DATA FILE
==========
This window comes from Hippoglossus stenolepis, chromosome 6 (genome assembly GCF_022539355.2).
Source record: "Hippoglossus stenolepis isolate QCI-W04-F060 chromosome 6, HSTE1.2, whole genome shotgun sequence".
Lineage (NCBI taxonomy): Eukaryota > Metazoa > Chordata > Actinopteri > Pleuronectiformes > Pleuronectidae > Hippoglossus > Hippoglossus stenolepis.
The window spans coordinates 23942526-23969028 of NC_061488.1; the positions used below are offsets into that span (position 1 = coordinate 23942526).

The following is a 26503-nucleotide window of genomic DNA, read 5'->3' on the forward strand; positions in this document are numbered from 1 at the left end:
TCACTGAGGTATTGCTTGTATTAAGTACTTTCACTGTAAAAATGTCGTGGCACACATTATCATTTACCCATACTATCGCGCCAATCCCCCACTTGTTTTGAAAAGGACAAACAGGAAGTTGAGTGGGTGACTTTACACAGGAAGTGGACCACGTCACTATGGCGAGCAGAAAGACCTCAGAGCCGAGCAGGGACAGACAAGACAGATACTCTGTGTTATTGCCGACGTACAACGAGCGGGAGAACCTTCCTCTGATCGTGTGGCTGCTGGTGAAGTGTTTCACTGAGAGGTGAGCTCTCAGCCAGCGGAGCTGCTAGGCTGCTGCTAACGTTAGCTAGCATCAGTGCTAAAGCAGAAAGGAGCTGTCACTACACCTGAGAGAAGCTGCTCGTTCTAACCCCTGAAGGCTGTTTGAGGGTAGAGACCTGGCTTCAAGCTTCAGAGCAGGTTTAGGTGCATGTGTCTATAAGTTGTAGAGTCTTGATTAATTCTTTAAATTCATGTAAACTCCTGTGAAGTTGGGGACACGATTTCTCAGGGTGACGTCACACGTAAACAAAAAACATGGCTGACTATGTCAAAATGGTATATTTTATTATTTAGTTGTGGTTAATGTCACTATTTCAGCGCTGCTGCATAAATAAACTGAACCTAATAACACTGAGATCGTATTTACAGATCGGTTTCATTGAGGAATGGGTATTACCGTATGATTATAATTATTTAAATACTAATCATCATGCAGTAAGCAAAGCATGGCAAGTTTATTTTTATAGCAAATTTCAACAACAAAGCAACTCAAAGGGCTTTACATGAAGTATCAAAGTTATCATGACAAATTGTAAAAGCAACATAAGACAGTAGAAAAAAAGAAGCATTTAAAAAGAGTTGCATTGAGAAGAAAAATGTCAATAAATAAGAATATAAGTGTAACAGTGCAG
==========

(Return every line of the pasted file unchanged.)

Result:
This window comes from Hippoglossus stenolepis, chromosome 6 (genome assembly GCF_022539355.2).
Source record: "Hippoglossus stenolepis isolate QCI-W04-F060 chromosome 6, HSTE1.2, whole genome shotgun sequence".
Lineage (NCBI taxonomy): Eukaryota > Metazoa > Chordata > Actinopteri > Pleuronectiformes > Pleuronectidae > Hippoglossus > Hippoglossus stenolepis.
The window spans coordinates 23942526-23969028 of NC_061488.1; the positions used below are offsets into that span (position 1 = coordinate 23942526).

The following is a 26503-nucleotide window of genomic DNA, read 5'->3' on the forward strand; positions in this document are numbered from 1 at the left end:
TCACTGAGGTATTGCTTGTATTAAGTACTTTCACTGTAAAAATGTCGTGGCACACATTATCATTTACCCATACTATCGCGCCAATCCCCCACTTGTTTTGAAAAGGACAAACAGGAAGTTGAGTGGGTGACTTTACACAGGAAGTGGACCACGTCACTATGGCGAGCAGAAAGACCTCAGAGCCGAGCAGGGACAGACAAGACAGATACTCTGTGTTATTGCCGACGTACAACGAGCGGGAGAACCTTCCTCTGATCGTGTGGCTGCTGGTGAAGTGTTTCACTGAGAGGTGAGCTCTCAGCCAGCGGAGCTGCTAGGCTGCTGCTAACGTTAGCTAGCATCAGTGCTAAAGCAGAAAGGAGCTGTCACTACACCTGAGAGAAGCTGCTCGTTCTAACCCCTGAAGGCTGTTTGAGGGTAGAGACCTGGCTTCAAGCTTCAGAGCAGGTTTAGGTGCATGTGTCTATAAGTTGTAGAGTCTTGATTAATTCTTTAAATTCATGTAAACTCCTGTGAAGTTGGGGACACGATTTCTCAGGGTGACGTCACACGTAAACAAAAAACATGGCTGACTATGTCAAAATGGTATATTTTATTATTTAGTTGTGGTTAATGTCACTATTTCAGCGCTGCTGCATAAATAAACTGAACCTAATAACACTGAGATCGTATTTACAGATCGGTTTCATTGAGGAATGGGTATTACCGTATGATTATAATTATTTAAATACTAATCATCATGCAGTAAGCAAAGCATGGCAAGTTTATTTTTATAGCAAATTTCAACAACAAAGCAACTCAAAGGGCTTTACATGAAGTATCAAAGTTATCATGACAAATTGTAAAAGCAACATAAGACAGTAGAAAAAAAGAAGCATTTAAAAAGAGTTGCATTGAGAAGAAAAATGTCAATAAATAAGAATATAAGTGTAACAGTGCAG